The Commercial Buildings of Redruth, Cornwall
New research to inform the work of the Redruth High Street Heritage Action Zone.
During the 18th and 19th centuries, Redruth in West Cornwall was a major regional centre for the mining industry and a thriving market town. This heyday is still evident in the architecture of Fore Street, the main commercial street in the town. However, like many other high streets across the country, it has been suffering from vacant buildings and underused upper floors.
A particular focus of the High Street Heritage Action Zone initiative is the Buttermarket, just off Fore Street. Initially a general market, the name ‘Buttermarket’ was only widely used from the late 20th century.
Redruth received its first market charter in 1333 and for centuries the market was held in Fore Street. In the 1820s, the lord of the manor, Sir Francis Basset, 1st Baron de Dunstanville and Basset, provided a new space for the market, freeing up Fore Street for traffic.
Between 1825 and 1826, he built a colonnaded courtyard with a two-storey market house set back from the south side of Fore Street. It was approached from Fore Street via a lane (now Market Way) which led to single-storey colonnades either side of a narrow alleyway. Market stalls were located within the covered colonnades and in the small courtyard in front of the market house. The market house originally had open arcades on the ground floor for trading and the upper floor was used for meetings and administrative business.
Architecturally, the market as first built in the 1820s and as perpetuated by later extensions was an example of a loggia market, a transitional form between an open-air market and a market hall. Few examples of this type survive today; another one is the Pannier Market of 1828 in Dartmouth, Devon.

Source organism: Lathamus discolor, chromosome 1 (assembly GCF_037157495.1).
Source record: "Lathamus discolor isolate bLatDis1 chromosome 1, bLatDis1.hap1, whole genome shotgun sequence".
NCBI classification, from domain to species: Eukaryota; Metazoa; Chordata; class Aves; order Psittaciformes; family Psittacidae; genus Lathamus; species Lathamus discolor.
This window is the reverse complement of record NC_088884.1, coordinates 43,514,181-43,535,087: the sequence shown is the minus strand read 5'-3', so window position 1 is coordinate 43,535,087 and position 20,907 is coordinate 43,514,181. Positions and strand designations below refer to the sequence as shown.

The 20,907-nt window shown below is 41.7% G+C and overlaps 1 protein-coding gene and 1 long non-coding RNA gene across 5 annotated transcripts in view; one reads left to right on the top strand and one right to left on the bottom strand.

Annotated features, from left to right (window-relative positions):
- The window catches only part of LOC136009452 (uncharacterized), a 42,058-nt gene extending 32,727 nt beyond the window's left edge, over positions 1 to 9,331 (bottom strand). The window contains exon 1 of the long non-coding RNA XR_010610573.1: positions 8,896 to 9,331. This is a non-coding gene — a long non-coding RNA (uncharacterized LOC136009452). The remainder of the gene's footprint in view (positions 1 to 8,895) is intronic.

The market in Redruth proved successful and soon required additional accommodation, largely due to the increase in market activity following the construction in the 1850s of a more central railway station and a new connection to the national railway network, enabling trade between Redruth and a larger area. At some point between 1855 and 1874 the courtyard was extended to the south-west with matching open colonnades. Fixed stall divisions were created within the perimeter colonnades, with the butchers’ stalls concentrated to the north of the courtyard within the earlier colonnades. In the 1870s, these butchers’ stalls were replaced by a purpose-built Victorian market hall, housing the meat market.
In the 20th century the buildings gradually fell out of market use, due to competition from butcher’s shops and supermarkets. The market house was the first to be converted to new uses, followed by the meat market in the 1950s. Some limited commercial activity continued in the market courtyard into the late 1980s. In 1982, the former meat market hall was gutted by a fire, although its historic walls survived and a new building was constructed inside them in 2000-1. In 2017, the buildings around the Buttermarket courtyard were bought by the Redruth Revival Community Interest Company (CIC), with the aim of bringing them back into sustainable use.
The High Street Heritage Action Zone for Redruth identified the Buttermarket as a priority building for the initiative, the revival of which would have a positive impact on the whole of the town centre. Historic England’s research and investigation of the building informed a designation assessment which resulted in its listing at Grade II in May 2021.
The research report also supported the design work by the architects Thread and a successful grant application to the National Lottery Heritage Fund, which awarded £2.7m to the Buttermarket’s restoration.
Work is currently underway to create a new food hall, workspaces for local businesses and creatives, and shop units for local food providers.
Redruth’s historic banks
Another building type that demonstrates Redruth’s commercial success in the 19th century are banks.